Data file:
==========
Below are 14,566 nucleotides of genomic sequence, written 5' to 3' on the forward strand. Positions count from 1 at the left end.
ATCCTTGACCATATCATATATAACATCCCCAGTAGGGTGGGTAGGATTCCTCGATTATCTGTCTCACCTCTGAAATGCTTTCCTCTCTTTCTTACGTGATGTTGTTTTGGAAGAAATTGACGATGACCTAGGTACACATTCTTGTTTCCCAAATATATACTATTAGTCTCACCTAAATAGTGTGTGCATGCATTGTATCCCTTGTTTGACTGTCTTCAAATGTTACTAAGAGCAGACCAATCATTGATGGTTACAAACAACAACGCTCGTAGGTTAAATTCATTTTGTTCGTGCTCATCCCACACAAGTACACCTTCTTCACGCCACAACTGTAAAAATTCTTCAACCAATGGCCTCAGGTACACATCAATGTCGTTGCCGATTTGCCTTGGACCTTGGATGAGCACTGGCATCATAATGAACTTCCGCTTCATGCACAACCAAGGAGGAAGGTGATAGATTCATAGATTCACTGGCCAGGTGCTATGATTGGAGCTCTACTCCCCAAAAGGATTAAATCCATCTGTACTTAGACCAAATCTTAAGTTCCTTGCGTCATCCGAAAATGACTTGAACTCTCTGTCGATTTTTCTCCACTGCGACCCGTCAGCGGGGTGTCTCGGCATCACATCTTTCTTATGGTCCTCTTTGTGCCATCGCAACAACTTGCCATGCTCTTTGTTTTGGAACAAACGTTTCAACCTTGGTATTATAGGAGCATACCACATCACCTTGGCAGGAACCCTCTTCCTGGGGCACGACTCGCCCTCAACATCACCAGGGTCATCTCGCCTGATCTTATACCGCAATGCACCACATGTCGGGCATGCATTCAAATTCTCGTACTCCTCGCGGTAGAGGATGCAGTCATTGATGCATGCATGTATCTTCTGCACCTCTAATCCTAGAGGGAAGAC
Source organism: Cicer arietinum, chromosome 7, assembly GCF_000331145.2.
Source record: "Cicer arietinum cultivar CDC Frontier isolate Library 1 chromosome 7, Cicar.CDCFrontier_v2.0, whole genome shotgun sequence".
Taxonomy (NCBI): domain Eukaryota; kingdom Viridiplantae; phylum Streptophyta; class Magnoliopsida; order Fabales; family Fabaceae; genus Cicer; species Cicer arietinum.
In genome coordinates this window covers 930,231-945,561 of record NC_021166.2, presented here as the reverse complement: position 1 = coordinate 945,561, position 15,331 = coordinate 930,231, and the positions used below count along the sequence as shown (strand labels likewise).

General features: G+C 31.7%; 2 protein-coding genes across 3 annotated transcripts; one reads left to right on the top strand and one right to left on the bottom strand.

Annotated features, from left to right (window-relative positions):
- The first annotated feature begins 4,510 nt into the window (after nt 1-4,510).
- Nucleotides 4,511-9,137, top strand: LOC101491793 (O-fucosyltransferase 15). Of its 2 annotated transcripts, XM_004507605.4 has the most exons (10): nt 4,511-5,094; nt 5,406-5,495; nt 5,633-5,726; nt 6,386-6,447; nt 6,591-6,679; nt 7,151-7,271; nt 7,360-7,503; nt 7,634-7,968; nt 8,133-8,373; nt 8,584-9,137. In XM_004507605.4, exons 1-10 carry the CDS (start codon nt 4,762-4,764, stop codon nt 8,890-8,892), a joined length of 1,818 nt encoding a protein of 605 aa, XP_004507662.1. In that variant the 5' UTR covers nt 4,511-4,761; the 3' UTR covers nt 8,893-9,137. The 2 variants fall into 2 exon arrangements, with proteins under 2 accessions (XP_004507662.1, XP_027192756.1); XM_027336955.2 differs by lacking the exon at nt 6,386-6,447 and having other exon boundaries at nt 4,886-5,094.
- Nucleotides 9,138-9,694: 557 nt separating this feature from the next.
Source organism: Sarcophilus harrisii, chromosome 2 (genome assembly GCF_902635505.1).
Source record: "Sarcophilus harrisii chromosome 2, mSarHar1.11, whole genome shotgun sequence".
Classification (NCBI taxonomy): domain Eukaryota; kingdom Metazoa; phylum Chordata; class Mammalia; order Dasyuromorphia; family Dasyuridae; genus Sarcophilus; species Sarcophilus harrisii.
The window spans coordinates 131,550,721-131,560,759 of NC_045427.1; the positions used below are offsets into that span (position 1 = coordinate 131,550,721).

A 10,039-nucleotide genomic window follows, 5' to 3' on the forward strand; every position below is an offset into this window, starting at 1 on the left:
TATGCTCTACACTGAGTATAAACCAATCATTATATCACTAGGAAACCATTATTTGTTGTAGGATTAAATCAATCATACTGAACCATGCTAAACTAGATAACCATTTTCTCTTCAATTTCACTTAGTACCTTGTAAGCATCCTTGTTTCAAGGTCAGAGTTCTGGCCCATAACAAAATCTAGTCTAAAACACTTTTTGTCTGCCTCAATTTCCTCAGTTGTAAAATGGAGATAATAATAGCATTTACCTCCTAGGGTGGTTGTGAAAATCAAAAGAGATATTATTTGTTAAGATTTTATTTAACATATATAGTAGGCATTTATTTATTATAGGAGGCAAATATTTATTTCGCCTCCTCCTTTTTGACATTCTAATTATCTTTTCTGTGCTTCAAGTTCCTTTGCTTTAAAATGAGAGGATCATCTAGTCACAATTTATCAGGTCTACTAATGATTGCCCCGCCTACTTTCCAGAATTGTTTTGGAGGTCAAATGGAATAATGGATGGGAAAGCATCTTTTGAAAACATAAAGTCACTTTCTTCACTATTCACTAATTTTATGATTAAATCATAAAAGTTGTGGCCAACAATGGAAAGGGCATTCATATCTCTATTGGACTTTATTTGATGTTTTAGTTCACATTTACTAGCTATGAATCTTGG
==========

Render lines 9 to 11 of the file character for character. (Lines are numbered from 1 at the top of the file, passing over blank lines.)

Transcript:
- The first annotated feature begins 4,510 nt into the window (after nt 1-4,510).
- Nucleotides 4,511-9,137, top strand: LOC101491793 (O-fucosyltransferase 15). Of its 2 annotated transcripts, XM_004507605.4 has the most exons (10): nt 4,511-5,094; nt 5,406-5,495; nt 5,633-5,726; nt 6,386-6,447; nt 6,591-6,679; nt 7,151-7,271; nt 7,360-7,503; nt 7,634-7,968; nt 8,133-8,373; nt 8,584-9,137. In XM_004507605.4, exons 1-10 carry the CDS (start codon nt 4,762-4,764, stop codon nt 8,890-8,892), a joined length of 1,818 nt encoding a protein of 605 aa, XP_004507662.1. In that variant the 5' UTR covers nt 4,511-4,761; the 3' UTR covers nt 8,893-9,137. The 2 variants fall into 2 exon arrangements, with proteins under 2 accessions (XP_004507662.1, XP_027192756.1); XM_027336955.2 differs by lacking the exon at nt 6,386-6,447 and having other exon boundaries at nt 4,886-5,094.
- Nucleotides 9,138-9,694: 557 nt separating this feature from the next.